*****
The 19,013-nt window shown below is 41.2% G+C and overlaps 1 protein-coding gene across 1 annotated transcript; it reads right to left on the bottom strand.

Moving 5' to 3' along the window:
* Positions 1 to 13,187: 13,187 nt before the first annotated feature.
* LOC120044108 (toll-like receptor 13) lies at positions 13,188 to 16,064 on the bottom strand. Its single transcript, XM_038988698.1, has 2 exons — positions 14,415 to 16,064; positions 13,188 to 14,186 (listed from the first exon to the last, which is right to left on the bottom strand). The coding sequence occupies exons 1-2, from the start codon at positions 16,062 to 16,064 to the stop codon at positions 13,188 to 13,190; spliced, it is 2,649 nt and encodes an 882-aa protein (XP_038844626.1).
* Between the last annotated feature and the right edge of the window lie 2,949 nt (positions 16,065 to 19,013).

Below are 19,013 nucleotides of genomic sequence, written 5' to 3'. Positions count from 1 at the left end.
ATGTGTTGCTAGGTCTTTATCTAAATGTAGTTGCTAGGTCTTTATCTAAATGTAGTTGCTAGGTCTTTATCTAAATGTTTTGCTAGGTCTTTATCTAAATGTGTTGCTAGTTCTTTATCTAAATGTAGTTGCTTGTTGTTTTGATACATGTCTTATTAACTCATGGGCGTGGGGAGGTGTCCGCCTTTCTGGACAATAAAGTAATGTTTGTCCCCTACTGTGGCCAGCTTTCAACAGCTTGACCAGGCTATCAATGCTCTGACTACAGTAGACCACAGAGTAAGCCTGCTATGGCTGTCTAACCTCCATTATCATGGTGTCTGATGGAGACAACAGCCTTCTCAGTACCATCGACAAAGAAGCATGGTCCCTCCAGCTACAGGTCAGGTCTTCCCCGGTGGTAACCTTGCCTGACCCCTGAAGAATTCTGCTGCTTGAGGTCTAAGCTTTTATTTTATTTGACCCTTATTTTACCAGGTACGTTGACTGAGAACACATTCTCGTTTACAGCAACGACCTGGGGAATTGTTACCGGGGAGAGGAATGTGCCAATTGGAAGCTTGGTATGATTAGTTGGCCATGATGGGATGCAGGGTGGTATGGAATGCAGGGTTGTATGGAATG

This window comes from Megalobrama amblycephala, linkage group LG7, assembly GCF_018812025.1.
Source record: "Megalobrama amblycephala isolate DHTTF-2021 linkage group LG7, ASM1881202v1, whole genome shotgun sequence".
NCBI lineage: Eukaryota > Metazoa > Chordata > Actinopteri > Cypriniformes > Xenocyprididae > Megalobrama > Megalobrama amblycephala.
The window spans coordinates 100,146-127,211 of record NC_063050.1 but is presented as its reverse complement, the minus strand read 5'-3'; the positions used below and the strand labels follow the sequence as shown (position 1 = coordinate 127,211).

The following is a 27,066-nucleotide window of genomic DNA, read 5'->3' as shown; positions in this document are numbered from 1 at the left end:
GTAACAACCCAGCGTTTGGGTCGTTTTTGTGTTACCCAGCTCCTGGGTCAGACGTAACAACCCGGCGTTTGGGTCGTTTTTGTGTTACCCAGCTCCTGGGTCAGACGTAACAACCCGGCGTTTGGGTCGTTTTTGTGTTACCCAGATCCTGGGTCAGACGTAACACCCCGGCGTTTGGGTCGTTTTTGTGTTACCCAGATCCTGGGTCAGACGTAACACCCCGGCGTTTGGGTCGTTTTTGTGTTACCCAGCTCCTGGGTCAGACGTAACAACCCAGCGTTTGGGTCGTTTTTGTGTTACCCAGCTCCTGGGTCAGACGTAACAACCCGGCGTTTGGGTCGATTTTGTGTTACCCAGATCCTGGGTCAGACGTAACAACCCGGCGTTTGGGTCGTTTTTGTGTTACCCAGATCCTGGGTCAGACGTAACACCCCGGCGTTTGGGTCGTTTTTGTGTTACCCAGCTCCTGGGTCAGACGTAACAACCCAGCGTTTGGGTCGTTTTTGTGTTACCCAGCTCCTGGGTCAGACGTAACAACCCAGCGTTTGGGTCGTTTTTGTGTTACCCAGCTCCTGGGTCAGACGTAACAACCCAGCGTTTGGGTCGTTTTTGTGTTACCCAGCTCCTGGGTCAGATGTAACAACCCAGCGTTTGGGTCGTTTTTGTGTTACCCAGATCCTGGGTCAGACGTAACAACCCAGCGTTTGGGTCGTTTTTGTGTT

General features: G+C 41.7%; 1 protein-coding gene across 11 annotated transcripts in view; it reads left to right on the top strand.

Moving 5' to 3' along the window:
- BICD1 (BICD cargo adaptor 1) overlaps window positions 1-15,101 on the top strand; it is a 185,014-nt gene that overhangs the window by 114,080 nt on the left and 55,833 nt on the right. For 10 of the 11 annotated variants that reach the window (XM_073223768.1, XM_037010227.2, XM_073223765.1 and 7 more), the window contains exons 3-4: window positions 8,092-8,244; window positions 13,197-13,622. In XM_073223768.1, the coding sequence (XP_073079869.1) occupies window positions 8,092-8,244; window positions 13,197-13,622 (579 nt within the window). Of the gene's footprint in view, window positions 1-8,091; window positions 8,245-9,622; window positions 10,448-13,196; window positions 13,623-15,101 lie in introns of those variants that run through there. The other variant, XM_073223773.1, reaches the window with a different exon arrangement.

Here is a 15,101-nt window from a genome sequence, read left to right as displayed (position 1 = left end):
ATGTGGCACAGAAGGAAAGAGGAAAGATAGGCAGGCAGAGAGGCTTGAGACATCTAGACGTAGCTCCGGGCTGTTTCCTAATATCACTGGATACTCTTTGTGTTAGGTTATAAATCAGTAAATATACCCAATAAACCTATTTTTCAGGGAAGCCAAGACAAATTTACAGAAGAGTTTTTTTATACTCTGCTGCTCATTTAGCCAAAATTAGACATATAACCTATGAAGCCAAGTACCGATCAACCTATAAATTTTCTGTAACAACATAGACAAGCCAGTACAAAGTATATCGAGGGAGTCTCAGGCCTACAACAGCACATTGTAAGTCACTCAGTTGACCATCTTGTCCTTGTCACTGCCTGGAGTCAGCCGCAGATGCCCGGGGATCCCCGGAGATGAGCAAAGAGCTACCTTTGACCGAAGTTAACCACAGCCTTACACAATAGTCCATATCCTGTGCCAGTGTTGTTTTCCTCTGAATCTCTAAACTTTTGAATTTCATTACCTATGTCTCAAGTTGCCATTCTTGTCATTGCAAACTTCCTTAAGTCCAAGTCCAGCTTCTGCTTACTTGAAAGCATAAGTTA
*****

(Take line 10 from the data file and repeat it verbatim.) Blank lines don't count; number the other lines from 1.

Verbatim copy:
NCBI lineage: Eukaryota > Metazoa > Chordata > Actinopteri > Cypriniformes > Xenocyprididae > Megalobrama > Megalobrama amblycephala.